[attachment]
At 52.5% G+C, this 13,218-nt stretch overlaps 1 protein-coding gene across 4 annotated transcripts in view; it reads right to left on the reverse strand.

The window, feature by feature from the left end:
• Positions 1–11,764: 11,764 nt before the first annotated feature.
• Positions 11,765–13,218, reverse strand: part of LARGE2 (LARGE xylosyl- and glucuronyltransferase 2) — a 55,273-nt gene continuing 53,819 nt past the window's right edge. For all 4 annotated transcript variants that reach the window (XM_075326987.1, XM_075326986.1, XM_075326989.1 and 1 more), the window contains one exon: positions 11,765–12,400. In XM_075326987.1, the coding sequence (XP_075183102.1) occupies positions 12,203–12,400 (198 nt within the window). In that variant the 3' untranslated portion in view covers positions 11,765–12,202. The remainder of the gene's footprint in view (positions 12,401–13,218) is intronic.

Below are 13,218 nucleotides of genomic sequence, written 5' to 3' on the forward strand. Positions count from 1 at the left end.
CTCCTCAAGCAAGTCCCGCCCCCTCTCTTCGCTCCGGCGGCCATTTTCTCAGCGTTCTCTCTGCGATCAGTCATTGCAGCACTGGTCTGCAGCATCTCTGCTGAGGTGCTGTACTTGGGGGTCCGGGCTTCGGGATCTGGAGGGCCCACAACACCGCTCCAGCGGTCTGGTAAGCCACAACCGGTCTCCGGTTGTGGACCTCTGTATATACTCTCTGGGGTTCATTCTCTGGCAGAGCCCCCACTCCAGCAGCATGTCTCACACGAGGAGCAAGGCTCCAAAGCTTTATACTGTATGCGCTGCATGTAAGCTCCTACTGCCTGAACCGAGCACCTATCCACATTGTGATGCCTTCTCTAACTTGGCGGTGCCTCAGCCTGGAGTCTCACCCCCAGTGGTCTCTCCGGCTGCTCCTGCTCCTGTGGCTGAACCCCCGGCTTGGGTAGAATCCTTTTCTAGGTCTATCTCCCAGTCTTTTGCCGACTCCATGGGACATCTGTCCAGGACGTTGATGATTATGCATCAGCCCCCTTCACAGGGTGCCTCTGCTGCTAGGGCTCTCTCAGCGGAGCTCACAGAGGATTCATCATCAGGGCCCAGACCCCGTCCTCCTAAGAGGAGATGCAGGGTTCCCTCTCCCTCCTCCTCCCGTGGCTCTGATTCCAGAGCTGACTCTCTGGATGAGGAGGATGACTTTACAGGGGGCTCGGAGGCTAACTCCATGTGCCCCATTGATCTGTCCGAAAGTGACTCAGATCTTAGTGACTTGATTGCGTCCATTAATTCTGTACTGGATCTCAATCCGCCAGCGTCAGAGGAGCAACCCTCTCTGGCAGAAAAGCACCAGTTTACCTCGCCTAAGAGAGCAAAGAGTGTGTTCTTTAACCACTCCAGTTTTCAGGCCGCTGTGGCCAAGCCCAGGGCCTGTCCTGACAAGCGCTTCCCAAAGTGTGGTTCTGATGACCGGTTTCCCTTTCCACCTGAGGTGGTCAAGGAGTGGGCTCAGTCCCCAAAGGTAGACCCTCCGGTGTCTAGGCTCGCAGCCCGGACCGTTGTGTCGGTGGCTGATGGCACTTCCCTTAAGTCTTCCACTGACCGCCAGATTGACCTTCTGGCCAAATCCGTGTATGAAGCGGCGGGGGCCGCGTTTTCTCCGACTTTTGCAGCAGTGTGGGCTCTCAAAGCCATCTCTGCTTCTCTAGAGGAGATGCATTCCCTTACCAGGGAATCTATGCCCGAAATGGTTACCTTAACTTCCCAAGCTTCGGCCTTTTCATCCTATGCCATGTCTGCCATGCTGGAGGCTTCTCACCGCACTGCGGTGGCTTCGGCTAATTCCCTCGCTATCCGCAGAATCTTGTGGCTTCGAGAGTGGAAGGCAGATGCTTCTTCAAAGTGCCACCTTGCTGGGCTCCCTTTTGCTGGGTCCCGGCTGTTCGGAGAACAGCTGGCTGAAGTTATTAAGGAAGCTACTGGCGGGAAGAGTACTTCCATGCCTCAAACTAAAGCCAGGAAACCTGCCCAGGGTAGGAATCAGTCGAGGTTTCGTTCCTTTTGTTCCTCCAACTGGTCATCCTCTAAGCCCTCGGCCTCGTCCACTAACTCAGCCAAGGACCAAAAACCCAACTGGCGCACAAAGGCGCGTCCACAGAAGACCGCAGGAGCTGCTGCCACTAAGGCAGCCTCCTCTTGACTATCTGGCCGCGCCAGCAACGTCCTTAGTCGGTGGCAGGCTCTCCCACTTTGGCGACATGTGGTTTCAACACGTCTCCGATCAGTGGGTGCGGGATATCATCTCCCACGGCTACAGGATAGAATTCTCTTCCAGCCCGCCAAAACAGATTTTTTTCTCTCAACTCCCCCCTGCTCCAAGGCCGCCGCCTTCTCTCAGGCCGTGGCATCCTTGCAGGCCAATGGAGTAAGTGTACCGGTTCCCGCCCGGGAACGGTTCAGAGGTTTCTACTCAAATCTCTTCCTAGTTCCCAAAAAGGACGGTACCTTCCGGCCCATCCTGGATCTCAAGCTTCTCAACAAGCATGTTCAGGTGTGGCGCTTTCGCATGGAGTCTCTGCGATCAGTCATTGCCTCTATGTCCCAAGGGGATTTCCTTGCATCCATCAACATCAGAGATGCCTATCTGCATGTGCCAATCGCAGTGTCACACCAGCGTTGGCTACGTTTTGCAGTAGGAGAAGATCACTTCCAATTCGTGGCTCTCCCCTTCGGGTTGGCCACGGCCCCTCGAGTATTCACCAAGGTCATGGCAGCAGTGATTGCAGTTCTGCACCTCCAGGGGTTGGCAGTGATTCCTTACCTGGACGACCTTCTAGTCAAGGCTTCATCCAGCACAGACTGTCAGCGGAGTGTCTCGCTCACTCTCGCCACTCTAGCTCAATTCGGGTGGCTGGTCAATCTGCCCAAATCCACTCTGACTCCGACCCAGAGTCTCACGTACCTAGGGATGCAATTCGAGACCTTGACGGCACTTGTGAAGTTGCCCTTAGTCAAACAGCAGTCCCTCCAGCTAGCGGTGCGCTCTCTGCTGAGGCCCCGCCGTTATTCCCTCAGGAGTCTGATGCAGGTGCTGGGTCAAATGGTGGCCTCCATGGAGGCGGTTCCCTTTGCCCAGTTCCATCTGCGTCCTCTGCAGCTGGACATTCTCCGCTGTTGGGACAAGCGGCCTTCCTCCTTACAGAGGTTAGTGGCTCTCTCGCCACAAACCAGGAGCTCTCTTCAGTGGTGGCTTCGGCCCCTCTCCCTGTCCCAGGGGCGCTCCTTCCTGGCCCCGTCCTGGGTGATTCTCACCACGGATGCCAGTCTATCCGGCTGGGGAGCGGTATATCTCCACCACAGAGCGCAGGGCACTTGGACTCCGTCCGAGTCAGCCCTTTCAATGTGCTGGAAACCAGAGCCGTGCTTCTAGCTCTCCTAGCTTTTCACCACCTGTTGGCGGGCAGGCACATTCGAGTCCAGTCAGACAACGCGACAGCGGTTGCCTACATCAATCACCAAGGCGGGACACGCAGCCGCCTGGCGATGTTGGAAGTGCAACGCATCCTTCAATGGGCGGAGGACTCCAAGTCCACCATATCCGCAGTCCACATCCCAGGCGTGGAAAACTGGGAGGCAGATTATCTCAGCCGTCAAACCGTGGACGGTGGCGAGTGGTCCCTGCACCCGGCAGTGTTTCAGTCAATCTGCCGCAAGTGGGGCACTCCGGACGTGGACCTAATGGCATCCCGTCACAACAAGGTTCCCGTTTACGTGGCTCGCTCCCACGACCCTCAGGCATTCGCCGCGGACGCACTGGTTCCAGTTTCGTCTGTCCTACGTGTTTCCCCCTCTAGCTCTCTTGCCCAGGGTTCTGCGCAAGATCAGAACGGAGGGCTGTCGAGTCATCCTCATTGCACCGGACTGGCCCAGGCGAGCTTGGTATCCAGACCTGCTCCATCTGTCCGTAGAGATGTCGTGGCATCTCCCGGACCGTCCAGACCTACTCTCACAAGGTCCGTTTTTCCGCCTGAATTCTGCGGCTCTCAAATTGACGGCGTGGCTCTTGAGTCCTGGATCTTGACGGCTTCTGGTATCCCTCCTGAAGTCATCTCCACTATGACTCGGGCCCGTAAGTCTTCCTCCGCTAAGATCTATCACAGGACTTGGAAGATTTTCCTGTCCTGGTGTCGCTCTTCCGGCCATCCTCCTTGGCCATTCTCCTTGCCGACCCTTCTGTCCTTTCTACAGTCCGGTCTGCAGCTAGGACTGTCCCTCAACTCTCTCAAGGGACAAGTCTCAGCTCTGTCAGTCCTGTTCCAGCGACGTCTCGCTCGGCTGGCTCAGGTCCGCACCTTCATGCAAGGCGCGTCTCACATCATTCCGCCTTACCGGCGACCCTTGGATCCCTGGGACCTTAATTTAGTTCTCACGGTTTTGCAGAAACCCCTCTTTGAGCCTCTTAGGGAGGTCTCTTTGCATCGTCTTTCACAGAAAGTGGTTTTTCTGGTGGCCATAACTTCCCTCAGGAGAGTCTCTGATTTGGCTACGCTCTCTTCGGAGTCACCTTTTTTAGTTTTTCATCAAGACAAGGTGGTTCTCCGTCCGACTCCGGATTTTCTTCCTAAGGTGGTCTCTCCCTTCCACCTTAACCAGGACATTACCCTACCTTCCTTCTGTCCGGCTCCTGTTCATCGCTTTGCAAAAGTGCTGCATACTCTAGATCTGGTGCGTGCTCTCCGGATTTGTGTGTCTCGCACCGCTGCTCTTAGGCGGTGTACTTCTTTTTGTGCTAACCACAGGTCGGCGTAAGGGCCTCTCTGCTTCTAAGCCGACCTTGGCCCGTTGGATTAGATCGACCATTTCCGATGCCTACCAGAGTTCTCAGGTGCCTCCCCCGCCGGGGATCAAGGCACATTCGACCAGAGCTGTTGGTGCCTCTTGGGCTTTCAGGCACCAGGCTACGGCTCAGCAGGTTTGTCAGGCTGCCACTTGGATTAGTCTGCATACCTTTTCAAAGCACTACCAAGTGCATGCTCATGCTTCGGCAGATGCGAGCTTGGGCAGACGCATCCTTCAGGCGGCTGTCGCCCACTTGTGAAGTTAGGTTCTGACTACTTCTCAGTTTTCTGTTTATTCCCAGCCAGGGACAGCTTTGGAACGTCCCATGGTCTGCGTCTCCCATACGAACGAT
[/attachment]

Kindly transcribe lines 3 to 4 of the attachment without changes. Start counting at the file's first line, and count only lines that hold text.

• Positions 1–11,764: 11,764 nt before the first annotated feature.
• Positions 11,765–13,218, reverse strand: part of LARGE2 (LARGE xylosyl- and glucuronyltransferase 2) — a 55,273-nt gene continuing 53,819 nt past the window's right edge. For all 4 annotated transcript variants that reach the window (XM_075326987.1, XM_075326986.1, XM_075326989.1 and 1 more), the window contains one exon: positions 11,765–12,400. In XM_075326987.1, the coding sequence (XP_075183102.1) occupies positions 12,203–12,400 (198 nt within the window). In that variant the 3' untranslated portion in view covers positions 11,765–12,202. The remainder of the gene's footprint in view (positions 12,401–13,218) is intronic.